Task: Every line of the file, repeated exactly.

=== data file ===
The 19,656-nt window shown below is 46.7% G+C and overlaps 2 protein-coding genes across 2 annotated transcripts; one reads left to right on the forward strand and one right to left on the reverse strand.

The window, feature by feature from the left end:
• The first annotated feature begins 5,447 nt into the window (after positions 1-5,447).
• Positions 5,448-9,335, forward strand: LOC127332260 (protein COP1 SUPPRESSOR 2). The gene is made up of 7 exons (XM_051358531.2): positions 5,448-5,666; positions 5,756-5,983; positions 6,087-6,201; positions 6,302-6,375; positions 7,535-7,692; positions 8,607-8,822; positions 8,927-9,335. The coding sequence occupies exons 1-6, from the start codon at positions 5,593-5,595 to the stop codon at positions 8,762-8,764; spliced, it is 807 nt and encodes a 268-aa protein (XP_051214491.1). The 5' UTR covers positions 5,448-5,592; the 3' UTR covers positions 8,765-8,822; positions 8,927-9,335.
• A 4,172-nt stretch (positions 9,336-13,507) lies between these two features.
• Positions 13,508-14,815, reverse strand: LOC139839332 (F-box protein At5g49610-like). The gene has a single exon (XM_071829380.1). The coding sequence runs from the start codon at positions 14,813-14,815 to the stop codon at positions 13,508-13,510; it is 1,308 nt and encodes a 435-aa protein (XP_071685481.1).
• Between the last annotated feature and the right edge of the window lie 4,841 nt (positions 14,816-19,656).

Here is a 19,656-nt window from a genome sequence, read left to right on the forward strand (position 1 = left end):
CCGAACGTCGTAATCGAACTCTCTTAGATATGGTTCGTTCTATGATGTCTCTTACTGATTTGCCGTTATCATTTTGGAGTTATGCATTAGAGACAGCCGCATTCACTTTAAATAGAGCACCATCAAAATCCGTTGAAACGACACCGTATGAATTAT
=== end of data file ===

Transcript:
The 19,656-nt window shown below is 46.7% G+C and overlaps 2 protein-coding genes across 2 annotated transcripts; one reads left to right on the forward strand and one right to left on the reverse strand.

The window, feature by feature from the left end:
• The first annotated feature begins 5,447 nt into the window (after positions 1-5,447).
• Positions 5,448-9,335, forward strand: LOC127332260 (protein COP1 SUPPRESSOR 2). The gene is made up of 7 exons (XM_051358531.2): positions 5,448-5,666; positions 5,756-5,983; positions 6,087-6,201; positions 6,302-6,375; positions 7,535-7,692; positions 8,607-8,822; positions 8,927-9,335. The coding sequence occupies exons 1-6, from the start codon at positions 5,593-5,595 to the stop codon at positions 8,762-8,764; spliced, it is 807 nt and encodes a 268-aa protein (XP_051214491.1). The 5' UTR covers positions 5,448-5,592; the 3' UTR covers positions 8,765-8,822; positions 8,927-9,335.
• A 4,172-nt stretch (positions 9,336-13,507) lies between these two features.
• Positions 13,508-14,815, reverse strand: LOC139839332 (F-box protein At5g49610-like). The gene has a single exon (XM_071829380.1). The coding sequence runs from the start codon at positions 14,813-14,815 to the stop codon at positions 13,508-13,510; it is 1,308 nt and encodes a 435-aa protein (XP_071685481.1).
• Between the last annotated feature and the right edge of the window lie 4,841 nt (positions 14,816-19,656).

Here is a 19,656-nt window from a genome sequence, read left to right on the forward strand (position 1 = left end):
CCGAACGTCGTAATCGAACTCTCTTAGATATGGTTCGTTCTATGATGTCTCTTACTGATTTGCCGTTATCATTTTGGAGTTATGCATTAGAGACAGCCGCATTCACTTTAAATAGAGCACCATCAAAATCCGTTGAAACGACACCGTATGAATTAT